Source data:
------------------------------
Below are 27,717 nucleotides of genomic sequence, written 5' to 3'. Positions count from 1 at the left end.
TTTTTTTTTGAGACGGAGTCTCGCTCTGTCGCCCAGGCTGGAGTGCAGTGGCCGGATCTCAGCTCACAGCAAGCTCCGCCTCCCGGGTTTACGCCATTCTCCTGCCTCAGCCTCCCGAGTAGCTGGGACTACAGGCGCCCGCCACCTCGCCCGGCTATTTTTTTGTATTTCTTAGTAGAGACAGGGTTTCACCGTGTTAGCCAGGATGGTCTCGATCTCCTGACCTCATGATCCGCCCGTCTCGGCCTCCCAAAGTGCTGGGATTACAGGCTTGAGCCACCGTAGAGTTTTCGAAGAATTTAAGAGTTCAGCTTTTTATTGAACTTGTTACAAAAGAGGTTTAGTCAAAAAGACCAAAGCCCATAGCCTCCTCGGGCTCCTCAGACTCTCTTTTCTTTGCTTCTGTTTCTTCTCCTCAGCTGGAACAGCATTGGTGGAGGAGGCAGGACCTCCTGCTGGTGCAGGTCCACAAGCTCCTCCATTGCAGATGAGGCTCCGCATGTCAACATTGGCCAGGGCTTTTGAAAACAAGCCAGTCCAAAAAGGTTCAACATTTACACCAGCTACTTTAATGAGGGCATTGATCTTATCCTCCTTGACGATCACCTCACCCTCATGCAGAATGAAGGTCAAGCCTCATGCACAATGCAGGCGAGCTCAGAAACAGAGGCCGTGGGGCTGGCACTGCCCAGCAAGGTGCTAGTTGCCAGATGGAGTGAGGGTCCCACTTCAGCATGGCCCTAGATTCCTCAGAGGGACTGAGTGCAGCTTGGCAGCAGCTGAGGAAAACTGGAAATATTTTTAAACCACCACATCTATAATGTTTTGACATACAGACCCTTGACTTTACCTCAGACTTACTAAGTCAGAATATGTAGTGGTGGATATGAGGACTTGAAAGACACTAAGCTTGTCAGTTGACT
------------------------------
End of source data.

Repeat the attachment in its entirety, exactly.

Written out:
Below are 27,717 nucleotides of genomic sequence, written 5' to 3'. Positions count from 1 at the left end.
TTTTTTTTTGAGACGGAGTCTCGCTCTGTCGCCCAGGCTGGAGTGCAGTGGCCGGATCTCAGCTCACAGCAAGCTCCGCCTCCCGGGTTTACGCCATTCTCCTGCCTCAGCCTCCCGAGTAGCTGGGACTACAGGCGCCCGCCACCTCGCCCGGCTATTTTTTTGTATTTCTTAGTAGAGACAGGGTTTCACCGTGTTAGCCAGGATGGTCTCGATCTCCTGACCTCATGATCCGCCCGTCTCGGCCTCCCAAAGTGCTGGGATTACAGGCTTGAGCCACCGTAGAGTTTTCGAAGAATTTAAGAGTTCAGCTTTTTATTGAACTTGTTACAAAAGAGGTTTAGTCAAAAAGACCAAAGCCCATAGCCTCCTCGGGCTCCTCAGACTCTCTTTTCTTTGCTTCTGTTTCTTCTCCTCAGCTGGAACAGCATTGGTGGAGGAGGCAGGACCTCCTGCTGGTGCAGGTCCACAAGCTCCTCCATTGCAGATGAGGCTCCGCATGTCAACATTGGCCAGGGCTTTTGAAAACAAGCCAGTCCAAAAAGGTTCAACATTTACACCAGCTACTTTAATGAGGGCATTGATCTTATCCTCCTTGACGATCACCTCACCCTCATGCAGAATGAAGGTCAAGCCTCATGCACAATGCAGGCGAGCTCAGAAACAGAGGCCGTGGGGCTGGCACTGCCCAGCAAGGTGCTAGTTGCCAGATGGAGTGAGGGTCCCACTTCAGCATGGCCCTAGATTCCTCAGAGGGACTGAGTGCAGCTTGGCAGCAGCTGAGGAAAACTGGAAATATTTTTAAACCACCACATCTATAATGTTTTGACATACAGACCCTTGACTTTACCTCAGACTTACTAAGTCAGAATATGTAGTGGTGGATATGAGGACTTGAAAGACACTAAGCTTGTCAGTTGACT